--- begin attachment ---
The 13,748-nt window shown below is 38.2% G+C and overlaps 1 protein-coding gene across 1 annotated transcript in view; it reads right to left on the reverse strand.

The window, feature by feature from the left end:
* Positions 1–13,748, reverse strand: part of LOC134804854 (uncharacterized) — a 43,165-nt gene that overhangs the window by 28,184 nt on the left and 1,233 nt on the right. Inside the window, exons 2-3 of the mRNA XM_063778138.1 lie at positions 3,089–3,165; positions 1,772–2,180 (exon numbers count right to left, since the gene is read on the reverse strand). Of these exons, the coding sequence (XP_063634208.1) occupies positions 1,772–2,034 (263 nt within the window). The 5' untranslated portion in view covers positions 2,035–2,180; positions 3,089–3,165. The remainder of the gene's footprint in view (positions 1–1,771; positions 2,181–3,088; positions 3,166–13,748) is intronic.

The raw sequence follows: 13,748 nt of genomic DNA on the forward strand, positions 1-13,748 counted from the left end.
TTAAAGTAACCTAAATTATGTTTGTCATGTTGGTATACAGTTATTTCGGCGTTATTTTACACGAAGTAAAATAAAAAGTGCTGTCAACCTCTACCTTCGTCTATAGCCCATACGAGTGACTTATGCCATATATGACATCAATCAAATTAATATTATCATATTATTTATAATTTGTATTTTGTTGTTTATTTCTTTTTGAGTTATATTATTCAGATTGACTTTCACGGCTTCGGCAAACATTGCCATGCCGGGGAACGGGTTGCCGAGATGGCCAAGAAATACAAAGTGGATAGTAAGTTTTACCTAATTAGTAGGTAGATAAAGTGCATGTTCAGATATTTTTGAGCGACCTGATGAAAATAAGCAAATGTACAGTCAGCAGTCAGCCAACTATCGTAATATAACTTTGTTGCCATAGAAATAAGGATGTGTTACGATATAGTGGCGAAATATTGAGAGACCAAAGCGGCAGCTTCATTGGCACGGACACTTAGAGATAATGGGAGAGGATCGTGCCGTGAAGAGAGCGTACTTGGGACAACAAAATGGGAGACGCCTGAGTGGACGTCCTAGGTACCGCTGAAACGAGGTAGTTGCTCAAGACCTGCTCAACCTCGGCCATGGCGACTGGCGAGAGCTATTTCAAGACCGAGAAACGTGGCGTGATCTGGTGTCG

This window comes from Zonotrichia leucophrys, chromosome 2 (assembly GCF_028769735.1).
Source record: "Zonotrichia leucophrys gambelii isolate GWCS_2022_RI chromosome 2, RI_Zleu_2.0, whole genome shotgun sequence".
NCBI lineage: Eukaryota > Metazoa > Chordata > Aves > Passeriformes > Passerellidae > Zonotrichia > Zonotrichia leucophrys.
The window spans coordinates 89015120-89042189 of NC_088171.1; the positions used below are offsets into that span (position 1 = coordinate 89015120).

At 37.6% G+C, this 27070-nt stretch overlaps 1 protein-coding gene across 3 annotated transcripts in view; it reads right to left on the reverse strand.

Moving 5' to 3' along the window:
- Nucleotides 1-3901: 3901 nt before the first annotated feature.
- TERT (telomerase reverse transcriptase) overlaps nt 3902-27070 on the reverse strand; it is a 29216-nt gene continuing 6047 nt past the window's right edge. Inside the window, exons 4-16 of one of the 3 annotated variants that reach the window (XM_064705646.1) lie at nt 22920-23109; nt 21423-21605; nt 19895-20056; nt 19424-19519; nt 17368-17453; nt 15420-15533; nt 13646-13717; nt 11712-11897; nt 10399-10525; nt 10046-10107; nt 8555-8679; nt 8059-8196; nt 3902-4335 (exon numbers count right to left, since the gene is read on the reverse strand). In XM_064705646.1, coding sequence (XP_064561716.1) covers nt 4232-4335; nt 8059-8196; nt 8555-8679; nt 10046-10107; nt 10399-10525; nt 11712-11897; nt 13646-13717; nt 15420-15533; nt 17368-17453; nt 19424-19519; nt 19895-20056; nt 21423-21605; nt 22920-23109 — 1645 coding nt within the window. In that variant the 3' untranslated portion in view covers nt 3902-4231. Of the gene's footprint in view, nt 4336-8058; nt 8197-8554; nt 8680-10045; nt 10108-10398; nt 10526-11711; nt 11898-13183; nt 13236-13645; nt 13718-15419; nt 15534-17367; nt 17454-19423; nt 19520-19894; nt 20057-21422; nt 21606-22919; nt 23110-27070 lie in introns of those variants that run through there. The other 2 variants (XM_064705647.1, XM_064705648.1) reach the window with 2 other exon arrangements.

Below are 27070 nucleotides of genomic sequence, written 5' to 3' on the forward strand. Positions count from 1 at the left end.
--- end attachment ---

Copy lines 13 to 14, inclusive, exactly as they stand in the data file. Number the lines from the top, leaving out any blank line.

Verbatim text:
- TERT (telomerase reverse transcriptase) overlaps nt 3902-27070 on the reverse strand; it is a 29216-nt gene continuing 6047 nt past the window's right edge. Inside the window, exons 4-16 of one of the 3 annotated variants that reach the window (XM_064705646.1) lie at nt 22920-23109; nt 21423-21605; nt 19895-20056; nt 19424-19519; nt 17368-17453; nt 15420-15533; nt 13646-13717; nt 11712-11897; nt 10399-10525; nt 10046-10107; nt 8555-8679; nt 8059-8196; nt 3902-4335 (exon numbers count right to left, since the gene is read on the reverse strand). In XM_064705646.1, coding sequence (XP_064561716.1) covers nt 4232-4335; nt 8059-8196; nt 8555-8679; nt 10046-10107; nt 10399-10525; nt 11712-11897; nt 13646-13717; nt 15420-15533; nt 17368-17453; nt 19424-19519; nt 19895-20056; nt 21423-21605; nt 22920-23109 — 1645 coding nt within the window. In that variant the 3' untranslated portion in view covers nt 3902-4231. Of the gene's footprint in view, nt 4336-8058; nt 8197-8554; nt 8680-10045; nt 10108-10398; nt 10526-11711; nt 11898-13183; nt 13236-13645; nt 13718-15419; nt 15534-17367; nt 17454-19423; nt 19520-19894; nt 20057-21422; nt 21606-22919; nt 23110-27070 lie in introns of those variants that run through there. The other 2 variants (XM_064705647.1, XM_064705648.1) reach the window with 2 other exon arrangements.

Below are 27070 nucleotides of genomic sequence, written 5' to 3' on the forward strand. Positions count from 1 at the left end.